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Reproducibility and Validity of a Self-Administered Physical Activity Questionnaire

Reproducibility and Validity of a Self-Administered Physical Activity Questionnaire Abstract Background The reproducibility and validity of self-administered questionnaires on physical activity and inactivity were examined in a random (representative) sample of the Nurses' Health Study II cohort and a random sample of African-American women in that cohort. Methods Repeat questionnaires were administered 2 years apart. Past-week activity recalls and 7-day activity diaries were the referent methods; these instruments were sent to participants four times over a 1-year period. Results The 2-year test-retest correlation for activity was 0.59 for the representative sample (n = 147) and 0.39 for the African-American sample (n = 84). Correlations between activity reported on recalls and that reported on questionnaire were 0.79 and 0.83 for the representative and African-American samples, respectively. Correlations between activity reported in diaries and that reported on questionnaire were 0.62 and 0.59, respectively. Test-retest coefficients for inactivity were 0.52 and 0.55, respectively. Correlations between inactivity reported in diaries and that reported on questionnaire were 0.41 and 0.44, respectively. Conclusions The simple, short questionnaires on activity and inactivity used in the Nurses' Health Study II are reasonably valid measures for epidemiological research.. This content is only available as a PDF. © International Epidemiological Association http://www.deepdyve.com/assets/images/DeepDyve-Logo-lg.png International Journal of Epidemiology Oxford University Press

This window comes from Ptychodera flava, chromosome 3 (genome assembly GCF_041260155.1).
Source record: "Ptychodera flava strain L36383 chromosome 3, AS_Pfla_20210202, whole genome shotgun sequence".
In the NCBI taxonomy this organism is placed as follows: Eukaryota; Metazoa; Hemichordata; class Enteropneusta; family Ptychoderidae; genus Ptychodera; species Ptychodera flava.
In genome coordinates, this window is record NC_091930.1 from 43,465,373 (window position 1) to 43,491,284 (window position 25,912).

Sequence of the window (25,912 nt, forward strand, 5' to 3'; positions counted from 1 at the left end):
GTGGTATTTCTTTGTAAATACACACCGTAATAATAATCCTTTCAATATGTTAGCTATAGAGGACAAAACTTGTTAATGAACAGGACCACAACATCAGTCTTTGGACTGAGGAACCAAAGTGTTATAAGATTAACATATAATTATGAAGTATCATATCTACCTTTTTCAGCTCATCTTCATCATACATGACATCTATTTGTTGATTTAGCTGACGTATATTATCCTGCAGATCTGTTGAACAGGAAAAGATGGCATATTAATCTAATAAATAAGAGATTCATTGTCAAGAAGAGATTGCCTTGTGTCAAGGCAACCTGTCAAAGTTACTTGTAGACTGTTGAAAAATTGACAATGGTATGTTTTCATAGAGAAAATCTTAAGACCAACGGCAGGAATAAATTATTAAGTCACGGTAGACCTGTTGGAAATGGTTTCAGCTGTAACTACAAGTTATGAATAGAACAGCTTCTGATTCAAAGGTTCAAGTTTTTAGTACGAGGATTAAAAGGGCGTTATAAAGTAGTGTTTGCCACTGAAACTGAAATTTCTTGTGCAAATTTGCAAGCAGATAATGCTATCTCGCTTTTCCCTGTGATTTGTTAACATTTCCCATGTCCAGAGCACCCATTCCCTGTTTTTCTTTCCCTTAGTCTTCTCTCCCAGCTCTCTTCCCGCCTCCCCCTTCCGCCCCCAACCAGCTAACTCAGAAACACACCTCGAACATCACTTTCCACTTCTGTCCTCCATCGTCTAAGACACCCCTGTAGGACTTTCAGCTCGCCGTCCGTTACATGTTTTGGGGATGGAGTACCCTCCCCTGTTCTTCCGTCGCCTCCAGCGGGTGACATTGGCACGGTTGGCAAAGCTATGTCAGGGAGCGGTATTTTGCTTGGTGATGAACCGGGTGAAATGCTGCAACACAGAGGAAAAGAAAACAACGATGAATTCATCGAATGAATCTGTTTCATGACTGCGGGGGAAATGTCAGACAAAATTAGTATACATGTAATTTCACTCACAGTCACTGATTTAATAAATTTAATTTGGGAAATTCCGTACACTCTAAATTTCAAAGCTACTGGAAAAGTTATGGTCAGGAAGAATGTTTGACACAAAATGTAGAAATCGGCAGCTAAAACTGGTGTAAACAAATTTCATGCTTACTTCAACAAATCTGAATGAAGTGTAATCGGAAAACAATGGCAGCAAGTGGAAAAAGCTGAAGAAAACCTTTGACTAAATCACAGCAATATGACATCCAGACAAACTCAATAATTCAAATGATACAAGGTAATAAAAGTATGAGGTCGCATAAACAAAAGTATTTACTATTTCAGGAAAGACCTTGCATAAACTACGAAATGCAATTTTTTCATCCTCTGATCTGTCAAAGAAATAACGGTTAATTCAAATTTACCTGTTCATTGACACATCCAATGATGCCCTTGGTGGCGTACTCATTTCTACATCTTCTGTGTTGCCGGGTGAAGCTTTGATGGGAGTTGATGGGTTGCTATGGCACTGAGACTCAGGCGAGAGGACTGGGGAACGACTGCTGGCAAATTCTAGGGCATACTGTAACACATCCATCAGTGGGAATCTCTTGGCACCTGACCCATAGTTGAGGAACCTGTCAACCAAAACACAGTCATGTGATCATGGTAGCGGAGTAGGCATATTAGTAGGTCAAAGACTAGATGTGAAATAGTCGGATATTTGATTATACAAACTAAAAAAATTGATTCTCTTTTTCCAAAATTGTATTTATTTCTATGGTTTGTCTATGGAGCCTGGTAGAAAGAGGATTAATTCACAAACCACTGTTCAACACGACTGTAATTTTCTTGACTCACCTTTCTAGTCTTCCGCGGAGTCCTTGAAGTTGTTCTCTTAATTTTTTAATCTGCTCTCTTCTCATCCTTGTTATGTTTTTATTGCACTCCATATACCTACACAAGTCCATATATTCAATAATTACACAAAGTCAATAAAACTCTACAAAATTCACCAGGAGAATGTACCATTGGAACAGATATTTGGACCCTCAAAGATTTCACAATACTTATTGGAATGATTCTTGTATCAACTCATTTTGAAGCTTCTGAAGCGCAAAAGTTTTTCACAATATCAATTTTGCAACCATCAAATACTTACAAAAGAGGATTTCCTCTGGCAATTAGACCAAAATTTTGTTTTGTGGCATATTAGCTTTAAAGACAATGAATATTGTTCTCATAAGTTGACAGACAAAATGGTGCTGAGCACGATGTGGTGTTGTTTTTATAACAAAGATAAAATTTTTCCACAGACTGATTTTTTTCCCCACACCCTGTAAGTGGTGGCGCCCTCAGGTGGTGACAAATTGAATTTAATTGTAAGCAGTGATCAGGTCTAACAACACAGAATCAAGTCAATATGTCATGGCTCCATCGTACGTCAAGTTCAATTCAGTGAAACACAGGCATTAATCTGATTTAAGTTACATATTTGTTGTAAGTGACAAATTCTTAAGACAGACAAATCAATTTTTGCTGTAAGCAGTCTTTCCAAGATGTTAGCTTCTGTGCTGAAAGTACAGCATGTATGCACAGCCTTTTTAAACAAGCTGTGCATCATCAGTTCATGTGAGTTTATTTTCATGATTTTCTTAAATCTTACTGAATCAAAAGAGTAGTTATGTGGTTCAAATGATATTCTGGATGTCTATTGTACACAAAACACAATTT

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Publisher
Oxford University Press
Copyright
© International Epidemiological Association
ISSN
0300-5771
eISSN
1464-3685
DOI
10.1093/ije/23.5.991
Publisher site
See Article on Publisher Site

Abstract

Abstract Background The reproducibility and validity of self-administered questionnaires on physical activity and inactivity were examined in a random (representative) sample of the Nurses' Health Study II cohort and a random sample of African-American women in that cohort. Methods Repeat questionnaires were administered 2 years apart. Past-week activity recalls and 7-day activity diaries were the referent methods; these instruments were sent to participants four times over a 1-year period. Results The 2-year test-retest correlation for activity was 0.59 for the representative sample (n = 147) and 0.39 for the African-American sample (n = 84). Correlations between activity reported on recalls and that reported on questionnaire were 0.79 and 0.83 for the representative and African-American samples, respectively. Correlations between activity reported in diaries and that reported on questionnaire were 0.62 and 0.59, respectively. Test-retest coefficients for inactivity were 0.52 and 0.55, respectively. Correlations between inactivity reported in diaries and that reported on questionnaire were 0.41 and 0.44, respectively. Conclusions The simple, short questionnaires on activity and inactivity used in the Nurses' Health Study II are reasonably valid measures for epidemiological research.. This content is only available as a PDF. © International Epidemiological Association

Journal

International Journal of EpidemiologyOxford University Press

Published: Oct 1, 1994

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